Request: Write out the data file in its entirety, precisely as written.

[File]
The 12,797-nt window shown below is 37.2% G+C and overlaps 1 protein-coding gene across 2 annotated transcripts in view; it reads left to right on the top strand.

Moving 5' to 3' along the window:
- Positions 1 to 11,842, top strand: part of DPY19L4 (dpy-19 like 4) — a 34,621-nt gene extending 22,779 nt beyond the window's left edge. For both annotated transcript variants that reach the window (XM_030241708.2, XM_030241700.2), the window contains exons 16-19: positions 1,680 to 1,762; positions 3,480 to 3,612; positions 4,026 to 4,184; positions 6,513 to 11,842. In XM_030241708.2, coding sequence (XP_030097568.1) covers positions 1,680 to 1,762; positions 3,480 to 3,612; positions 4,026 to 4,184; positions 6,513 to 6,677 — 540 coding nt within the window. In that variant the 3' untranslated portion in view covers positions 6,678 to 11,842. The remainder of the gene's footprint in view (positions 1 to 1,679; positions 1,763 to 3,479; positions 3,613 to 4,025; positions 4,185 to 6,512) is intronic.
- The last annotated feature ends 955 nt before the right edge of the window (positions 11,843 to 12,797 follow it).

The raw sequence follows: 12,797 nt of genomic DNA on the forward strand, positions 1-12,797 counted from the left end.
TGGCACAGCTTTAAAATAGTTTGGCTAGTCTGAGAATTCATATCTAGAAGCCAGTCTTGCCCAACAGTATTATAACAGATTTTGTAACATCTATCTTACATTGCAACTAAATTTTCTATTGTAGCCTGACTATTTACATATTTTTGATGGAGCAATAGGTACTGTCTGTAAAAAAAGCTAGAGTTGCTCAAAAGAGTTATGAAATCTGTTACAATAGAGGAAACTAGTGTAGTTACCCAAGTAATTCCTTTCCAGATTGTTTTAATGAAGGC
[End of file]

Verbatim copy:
The 12,797-nt window shown below is 37.2% G+C and overlaps 1 protein-coding gene across 2 annotated transcripts in view; it reads left to right on the top strand.

Moving 5' to 3' along the window:
- Positions 1 to 11,842, top strand: part of DPY19L4 (dpy-19 like 4) — a 34,621-nt gene extending 22,779 nt beyond the window's left edge. For both annotated transcript variants that reach the window (XM_030241708.2, XM_030241700.2), the window contains exons 16-19: positions 1,680 to 1,762; positions 3,480 to 3,612; positions 4,026 to 4,184; positions 6,513 to 11,842. In XM_030241708.2, coding sequence (XP_030097568.1) covers positions 1,680 to 1,762; positions 3,480 to 3,612; positions 4,026 to 4,184; positions 6,513 to 6,677 — 540 coding nt within the window. In that variant the 3' untranslated portion in view covers positions 6,678 to 11,842. The remainder of the gene's footprint in view (positions 1 to 1,679; positions 1,763 to 3,479; positions 3,613 to 4,025; positions 4,185 to 6,512) is intronic.
- The last annotated feature ends 955 nt before the right edge of the window (positions 11,843 to 12,797 follow it).

The raw sequence follows: 12,797 nt of genomic DNA on the forward strand, positions 1-12,797 counted from the left end.
TGGCACAGCTTTAAAATAGTTTGGCTAGTCTGAGAATTCATATCTAGAAGCCAGTCTTGCCCAACAGTATTATAACAGATTTTGTAACATCTATCTTACATTGCAACTAAATTTTCTATTGTAGCCTGACTATTTACATATTTTTGATGGAGCAATAGGTACTGTCTGTAAAAAAAGCTAGAGTTGCTCAAAAGAGTTATGAAATCTGTTACAATAGAGGAAACTAGTGTAGTTACCCAAGTAATTCCTTTCCAGATTGTTTTAATGAAGGC